Ultimately, focus is the key, and the to concentrate we put the grip could help us make ourselves stronger.
Everything is related to the musculo-neural pathway. A good grip, according to kettlebell impresario Pavel Tsatsouline, spreads the tension from the fist to the rest of the muscles. In his words, it “radiates” the body.
Tsatsouline believes so much in grip strength that he recommends training it, with the core, over any other program. He recommends RKC planks – where one plank is held and the whole body flexed for up to 15 seconds – as a way to activate this irradiation. Other trainers recommend squeezing something with a free hand while doing a lift. The idea creates a situation that has been expressed in Kung Fu for centuries. Neurons activate and the whole body becomes a fist.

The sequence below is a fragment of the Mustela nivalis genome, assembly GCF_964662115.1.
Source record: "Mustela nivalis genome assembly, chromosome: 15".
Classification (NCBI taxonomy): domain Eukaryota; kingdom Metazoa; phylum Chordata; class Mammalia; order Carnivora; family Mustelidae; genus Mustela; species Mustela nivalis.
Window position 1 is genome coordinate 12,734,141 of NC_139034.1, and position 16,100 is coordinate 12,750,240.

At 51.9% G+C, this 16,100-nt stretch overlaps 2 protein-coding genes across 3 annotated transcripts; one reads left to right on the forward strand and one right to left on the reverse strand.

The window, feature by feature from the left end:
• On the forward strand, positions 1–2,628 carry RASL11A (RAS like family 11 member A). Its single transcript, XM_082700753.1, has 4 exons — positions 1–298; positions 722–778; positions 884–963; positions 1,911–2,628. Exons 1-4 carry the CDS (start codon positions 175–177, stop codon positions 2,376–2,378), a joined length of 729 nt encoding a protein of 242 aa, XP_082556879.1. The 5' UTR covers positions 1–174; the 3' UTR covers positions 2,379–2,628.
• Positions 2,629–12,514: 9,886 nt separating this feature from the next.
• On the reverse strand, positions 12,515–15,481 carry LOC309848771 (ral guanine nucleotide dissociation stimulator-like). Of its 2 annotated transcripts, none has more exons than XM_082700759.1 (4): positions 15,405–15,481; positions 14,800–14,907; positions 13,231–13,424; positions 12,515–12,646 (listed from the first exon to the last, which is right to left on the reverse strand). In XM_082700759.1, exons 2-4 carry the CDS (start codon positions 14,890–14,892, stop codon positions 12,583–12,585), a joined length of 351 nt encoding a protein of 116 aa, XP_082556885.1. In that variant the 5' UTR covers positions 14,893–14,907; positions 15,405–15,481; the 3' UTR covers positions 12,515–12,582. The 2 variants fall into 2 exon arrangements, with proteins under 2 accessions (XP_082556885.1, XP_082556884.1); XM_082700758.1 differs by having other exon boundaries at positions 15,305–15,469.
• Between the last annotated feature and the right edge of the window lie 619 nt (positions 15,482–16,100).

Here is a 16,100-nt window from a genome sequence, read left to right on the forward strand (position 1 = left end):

It’s an idea of strength training that gets a little less pressure than heavy squats or deadlifts. But it does make sense. We control our hands more easily than any other part of our body. So why not let this proprioception flow?
When we start to control our muscles like our hands, this is when real strength begins. And who doesn’t want that?
LEG DAY OBSERVER is an exploratory look at fitness, the companion to GQ.com’s vintage Snake America column, and a home for all things Leg Day. Due to the complicated nature of the human body, these columns are intended to be considered as introductory prompts for further research, not as guidelines. Read previous editions of Leg Day Observer for more thoughtful approaches to lifting and eating.